Another resident, who did not identify herself, opined that the city should only allow fireworks on the Fourth of July and New Year’s Eve, but also be more stringent on the times when people can shoot off fireworks.
Jones also suggested the city place a larger ad in the newspaper notifying people of approved times to set off fireworks instead of the small ad it ran this year.
But the crux of the problem goes back to 2011, when the state allowed the sale of Class C fireworks, which include bottle rockets, Roman candles and larger items that shoot exploding fire balls into the air.
That opened a Pandora’s box for local governments, according to city officials.
“The new law has made it tougher on everybody,” police chief Barry Waldrop said.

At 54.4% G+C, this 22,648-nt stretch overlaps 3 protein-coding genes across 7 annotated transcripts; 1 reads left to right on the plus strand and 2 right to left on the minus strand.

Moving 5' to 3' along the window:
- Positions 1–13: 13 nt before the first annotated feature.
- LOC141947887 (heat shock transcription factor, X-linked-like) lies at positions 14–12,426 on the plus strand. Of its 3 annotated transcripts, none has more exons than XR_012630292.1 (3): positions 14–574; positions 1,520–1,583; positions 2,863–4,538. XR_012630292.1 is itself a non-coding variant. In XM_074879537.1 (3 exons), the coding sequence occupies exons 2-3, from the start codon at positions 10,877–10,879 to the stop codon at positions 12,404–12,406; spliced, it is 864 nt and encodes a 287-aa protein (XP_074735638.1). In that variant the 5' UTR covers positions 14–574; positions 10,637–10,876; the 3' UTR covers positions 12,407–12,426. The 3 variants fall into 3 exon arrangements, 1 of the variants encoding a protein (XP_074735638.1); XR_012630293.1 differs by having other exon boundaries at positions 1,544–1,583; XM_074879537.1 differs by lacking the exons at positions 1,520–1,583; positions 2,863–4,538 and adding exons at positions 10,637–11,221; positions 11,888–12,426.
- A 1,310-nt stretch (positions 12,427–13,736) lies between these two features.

Aside from the noise fireworks make, Nicholasville resident Randy Tipton said they also cause a fire hazard.
“If one of them lodges into your house, it's going to catch your house on fire,” he said.
Commissioner Johnny Collier and Mayor Russ Meyer said the city is going to take another look at the ordinance to see if it can be tweaked.
“The fire chief and the police chief are very aware of the problems, and we’re going to go back and look at these ordinances, and we’re going to try to cut the days back as much as possible,” Collier said.
Fire chief Charles Brumfield said the city knew going into this year’s Fourth of July that it would have to revisit the issue.
“We see where some of the problems are; some things we can fix, but unfortunately, by design, there are going to be some things that we can't fix,” Brumfield said. “If we do a citywide ban on sale and use, we’re still going to see folks who are going to continue to shoot them to the degree that it would overwhelm the police agency trying to enforce it.”
No action was taken Monday night. City officials, including the fire and police chiefs, plan to bring back their proposals at a later meeting.